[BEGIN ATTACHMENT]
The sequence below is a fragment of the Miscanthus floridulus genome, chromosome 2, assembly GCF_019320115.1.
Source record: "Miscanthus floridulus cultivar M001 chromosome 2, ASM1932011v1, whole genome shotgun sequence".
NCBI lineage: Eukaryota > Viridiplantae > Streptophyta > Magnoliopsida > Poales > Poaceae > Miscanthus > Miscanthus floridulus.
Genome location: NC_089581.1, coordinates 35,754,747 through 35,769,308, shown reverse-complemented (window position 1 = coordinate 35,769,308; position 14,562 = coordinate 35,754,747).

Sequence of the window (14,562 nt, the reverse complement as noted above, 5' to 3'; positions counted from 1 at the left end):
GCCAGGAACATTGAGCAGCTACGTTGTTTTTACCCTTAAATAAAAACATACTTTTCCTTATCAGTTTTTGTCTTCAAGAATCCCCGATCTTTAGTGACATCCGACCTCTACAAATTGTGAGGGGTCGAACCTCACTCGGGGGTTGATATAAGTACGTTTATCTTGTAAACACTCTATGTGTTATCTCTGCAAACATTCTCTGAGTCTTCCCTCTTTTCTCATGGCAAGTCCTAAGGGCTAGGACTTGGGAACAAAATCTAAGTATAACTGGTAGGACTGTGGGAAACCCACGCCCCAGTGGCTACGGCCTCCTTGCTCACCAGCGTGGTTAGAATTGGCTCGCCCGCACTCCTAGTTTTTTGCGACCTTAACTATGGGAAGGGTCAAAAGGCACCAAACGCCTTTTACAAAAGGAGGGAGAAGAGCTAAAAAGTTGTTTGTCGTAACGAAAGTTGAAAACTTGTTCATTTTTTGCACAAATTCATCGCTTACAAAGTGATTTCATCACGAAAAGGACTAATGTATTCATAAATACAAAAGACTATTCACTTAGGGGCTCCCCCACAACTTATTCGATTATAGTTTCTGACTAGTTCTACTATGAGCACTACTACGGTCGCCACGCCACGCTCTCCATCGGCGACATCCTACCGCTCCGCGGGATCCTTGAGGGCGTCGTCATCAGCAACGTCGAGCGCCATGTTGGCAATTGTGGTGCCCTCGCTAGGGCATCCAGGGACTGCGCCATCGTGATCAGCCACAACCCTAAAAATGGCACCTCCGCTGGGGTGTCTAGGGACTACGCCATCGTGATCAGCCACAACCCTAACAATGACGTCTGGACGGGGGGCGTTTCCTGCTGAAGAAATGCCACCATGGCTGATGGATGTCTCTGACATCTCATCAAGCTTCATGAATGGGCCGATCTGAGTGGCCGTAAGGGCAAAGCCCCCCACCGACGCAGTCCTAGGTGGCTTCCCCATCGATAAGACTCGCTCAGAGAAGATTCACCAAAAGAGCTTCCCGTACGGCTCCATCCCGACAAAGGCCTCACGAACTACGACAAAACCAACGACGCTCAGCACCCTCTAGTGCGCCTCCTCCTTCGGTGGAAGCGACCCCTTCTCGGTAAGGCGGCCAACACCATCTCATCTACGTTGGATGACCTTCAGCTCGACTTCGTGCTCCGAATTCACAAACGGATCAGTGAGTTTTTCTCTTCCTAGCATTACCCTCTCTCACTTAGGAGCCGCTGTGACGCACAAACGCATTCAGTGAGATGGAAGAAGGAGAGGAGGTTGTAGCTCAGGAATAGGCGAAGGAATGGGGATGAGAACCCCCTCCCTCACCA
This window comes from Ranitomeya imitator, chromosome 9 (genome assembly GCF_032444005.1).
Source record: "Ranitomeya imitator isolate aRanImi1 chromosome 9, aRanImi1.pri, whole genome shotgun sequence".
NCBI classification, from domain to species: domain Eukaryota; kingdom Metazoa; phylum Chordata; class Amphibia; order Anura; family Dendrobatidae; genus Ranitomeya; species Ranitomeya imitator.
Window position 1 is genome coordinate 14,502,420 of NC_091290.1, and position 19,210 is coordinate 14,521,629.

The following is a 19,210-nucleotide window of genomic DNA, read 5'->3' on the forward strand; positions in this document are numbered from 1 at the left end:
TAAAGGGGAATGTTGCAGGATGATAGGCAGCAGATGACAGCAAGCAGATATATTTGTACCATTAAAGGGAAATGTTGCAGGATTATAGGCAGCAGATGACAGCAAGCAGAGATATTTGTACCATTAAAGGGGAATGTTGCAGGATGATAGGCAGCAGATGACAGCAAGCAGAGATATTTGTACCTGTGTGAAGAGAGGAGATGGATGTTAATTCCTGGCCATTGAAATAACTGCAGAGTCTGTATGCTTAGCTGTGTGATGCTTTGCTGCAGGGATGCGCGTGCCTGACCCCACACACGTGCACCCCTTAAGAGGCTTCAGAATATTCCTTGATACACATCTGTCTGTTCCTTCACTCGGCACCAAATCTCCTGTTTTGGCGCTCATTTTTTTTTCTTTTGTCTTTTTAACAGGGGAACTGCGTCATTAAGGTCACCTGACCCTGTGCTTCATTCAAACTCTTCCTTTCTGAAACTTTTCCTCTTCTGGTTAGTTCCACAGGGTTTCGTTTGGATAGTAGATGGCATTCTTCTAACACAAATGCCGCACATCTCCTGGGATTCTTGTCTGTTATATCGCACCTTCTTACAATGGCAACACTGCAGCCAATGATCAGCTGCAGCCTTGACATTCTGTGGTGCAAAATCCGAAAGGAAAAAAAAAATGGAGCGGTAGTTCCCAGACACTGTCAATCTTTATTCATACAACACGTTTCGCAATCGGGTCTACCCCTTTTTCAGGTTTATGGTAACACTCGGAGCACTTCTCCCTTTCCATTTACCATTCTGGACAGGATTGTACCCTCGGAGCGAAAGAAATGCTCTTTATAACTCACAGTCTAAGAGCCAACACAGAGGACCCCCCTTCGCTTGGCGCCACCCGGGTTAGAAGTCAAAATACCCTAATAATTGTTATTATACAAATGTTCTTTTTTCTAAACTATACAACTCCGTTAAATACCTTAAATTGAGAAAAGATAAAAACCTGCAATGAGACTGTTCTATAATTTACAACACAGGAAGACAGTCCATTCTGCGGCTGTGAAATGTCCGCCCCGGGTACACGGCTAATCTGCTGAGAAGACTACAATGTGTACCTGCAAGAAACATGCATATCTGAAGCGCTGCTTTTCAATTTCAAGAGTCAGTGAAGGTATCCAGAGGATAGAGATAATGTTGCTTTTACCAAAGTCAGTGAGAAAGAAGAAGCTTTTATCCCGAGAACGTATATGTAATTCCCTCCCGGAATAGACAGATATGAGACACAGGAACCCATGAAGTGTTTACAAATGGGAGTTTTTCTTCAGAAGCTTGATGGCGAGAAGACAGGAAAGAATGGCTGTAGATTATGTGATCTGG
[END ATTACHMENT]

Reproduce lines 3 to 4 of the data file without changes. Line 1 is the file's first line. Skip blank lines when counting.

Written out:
NCBI lineage: Eukaryota > Viridiplantae > Streptophyta > Magnoliopsida > Poales > Poaceae > Miscanthus > Miscanthus floridulus.
Genome location: NC_089581.1, coordinates 35,754,747 through 35,769,308, shown reverse-complemented (window position 1 = coordinate 35,769,308; position 14,562 = coordinate 35,754,747).